Masks will remain optional for British Columbia students returning to classes next month, despite guidelines issued this weekend by the Public Health Agency of Canada recommending them for older children.
Bonnie Henry, Provincial Health Officer, said at a news conference Monday that masks have a limited place in the plan to reopen B.C. schools, but they are one measure among others.
She said masks can interfere with students’ ability to learn, but they can help in situations where physical distancing cannot be maintained, such as in hallways.
“It is a challenge. To think of, particularly a young child, 10, 11, 12, sitting all day in a classroom with a mask on is probably not realistic,” she said. “There’s lots of things we can do to make those environments safe without requiring someone to sit with a mask on for long periods of time.”
The Public Health Agency of Canada developed guidelines, released this weekend, in collaboration with public health experts that recommend non-medical masks for children at the age of 10 – around Grade 4 – and older based on current evidence of COVID-19 transmission.
Ontario has announced students in Grade 4 and up will be required to wear masks, including in class, while younger students will be encouraged but not mandated to do the same. Alberta is requiring masks for students Grade 4 and up in common areas, but not in class if students are working at their desks. Nova Scotia is requiring them for high-school students in common areas, but not in class.
Dr. Henry said parents need to be teaching children about where and how to use masks.
The BC Teachers’ Federation is uneasy with the province’s approach, preferring a more-mandatory masks policy.
Federation president Teri Mooring said in an interview Monday that masks need to be more widely worn and available in schools given evolving messaging, recommendations and research around them. “I think that masks should be supplied in anticipation of a higher demand,” Ms. Mooring said.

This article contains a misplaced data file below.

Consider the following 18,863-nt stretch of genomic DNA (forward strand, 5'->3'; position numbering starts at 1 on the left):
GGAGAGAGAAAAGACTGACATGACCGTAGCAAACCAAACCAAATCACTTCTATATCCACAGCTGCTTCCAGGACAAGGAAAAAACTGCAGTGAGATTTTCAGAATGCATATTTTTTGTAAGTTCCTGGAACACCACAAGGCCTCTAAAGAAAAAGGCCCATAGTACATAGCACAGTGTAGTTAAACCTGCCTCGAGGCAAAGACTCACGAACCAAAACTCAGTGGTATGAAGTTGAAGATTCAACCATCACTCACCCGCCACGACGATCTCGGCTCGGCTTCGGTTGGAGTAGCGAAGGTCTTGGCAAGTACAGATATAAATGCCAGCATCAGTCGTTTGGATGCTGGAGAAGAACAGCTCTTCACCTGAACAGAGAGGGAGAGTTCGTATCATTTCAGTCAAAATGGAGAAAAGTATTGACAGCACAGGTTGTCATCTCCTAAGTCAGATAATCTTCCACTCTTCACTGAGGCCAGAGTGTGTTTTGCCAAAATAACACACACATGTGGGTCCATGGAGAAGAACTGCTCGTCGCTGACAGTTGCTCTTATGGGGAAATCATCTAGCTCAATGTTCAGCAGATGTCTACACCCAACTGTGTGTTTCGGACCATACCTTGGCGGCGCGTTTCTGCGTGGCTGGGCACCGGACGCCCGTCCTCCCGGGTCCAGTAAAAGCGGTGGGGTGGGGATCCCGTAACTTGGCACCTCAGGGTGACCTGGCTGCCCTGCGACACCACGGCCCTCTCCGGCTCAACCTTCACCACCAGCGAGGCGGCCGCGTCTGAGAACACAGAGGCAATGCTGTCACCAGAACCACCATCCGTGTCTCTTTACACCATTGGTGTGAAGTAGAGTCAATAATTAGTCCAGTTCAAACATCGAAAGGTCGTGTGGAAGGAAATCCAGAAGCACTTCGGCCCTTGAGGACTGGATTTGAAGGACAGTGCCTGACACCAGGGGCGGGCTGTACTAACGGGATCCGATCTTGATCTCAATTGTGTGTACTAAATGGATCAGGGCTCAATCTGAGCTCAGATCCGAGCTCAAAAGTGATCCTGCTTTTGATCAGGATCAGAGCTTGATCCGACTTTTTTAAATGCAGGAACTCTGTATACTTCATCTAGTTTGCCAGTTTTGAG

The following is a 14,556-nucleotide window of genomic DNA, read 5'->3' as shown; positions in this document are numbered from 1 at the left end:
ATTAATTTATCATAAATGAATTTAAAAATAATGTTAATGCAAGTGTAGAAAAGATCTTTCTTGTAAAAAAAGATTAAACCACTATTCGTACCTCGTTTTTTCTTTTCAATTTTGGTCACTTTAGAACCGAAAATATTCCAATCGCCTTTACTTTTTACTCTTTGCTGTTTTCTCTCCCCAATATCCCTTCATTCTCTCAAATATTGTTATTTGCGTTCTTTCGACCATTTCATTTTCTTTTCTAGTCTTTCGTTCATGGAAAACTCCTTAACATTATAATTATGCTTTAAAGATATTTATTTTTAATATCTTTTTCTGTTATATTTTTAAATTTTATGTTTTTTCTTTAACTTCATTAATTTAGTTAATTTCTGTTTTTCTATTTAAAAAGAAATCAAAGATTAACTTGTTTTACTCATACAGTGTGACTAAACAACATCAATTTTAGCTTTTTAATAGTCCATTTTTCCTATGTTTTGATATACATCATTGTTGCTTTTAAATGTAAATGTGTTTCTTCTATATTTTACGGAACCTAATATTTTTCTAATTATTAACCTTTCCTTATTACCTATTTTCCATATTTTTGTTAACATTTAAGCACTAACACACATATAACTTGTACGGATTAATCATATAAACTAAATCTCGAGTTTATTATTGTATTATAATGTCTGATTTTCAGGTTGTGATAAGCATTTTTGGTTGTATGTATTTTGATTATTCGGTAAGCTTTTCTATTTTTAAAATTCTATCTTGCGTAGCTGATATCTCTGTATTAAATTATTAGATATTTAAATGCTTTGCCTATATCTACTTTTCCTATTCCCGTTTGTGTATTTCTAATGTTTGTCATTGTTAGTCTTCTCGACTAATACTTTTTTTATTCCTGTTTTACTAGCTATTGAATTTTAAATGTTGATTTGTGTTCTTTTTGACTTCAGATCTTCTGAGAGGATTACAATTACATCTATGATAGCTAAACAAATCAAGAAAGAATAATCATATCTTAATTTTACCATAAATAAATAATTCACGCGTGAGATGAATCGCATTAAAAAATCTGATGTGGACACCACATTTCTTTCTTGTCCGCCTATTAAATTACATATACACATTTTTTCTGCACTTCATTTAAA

Among her concerns, Ms. Mooring said planned class sizes may work against effective physical distancing in the school system.
“Currently physical distancing, especially with a 100-per-cent return of students, is very challenging in our current education system with maximum class sizes being 30 and many schools having maximum class sizes. Many schools are overcrowded.”
She said there should be smaller class sizes or the wider provision of masks.
Ms. Mooring said she respects the recommendations of the Provincial Health Officer and understands the science underlying them.
“However, the Ministry of Education has the opportunity, and I think the responsibility, to go above and beyond the provincial health recommendations as needed,” she said.
Ms. Mooring said work continues on the back-to-school plan, including mask usage, and she said there are four provincial working groups looking at school reopenings. Group members include teachers, parents and others in the education system.
The province is buying enough reusable masks that they will be available to staff if they choose to wear one and for all students who need to travel on school buses or public transit or are in a “learning group” – a term that refers to the clusters of groups students will be organized into when back at school.
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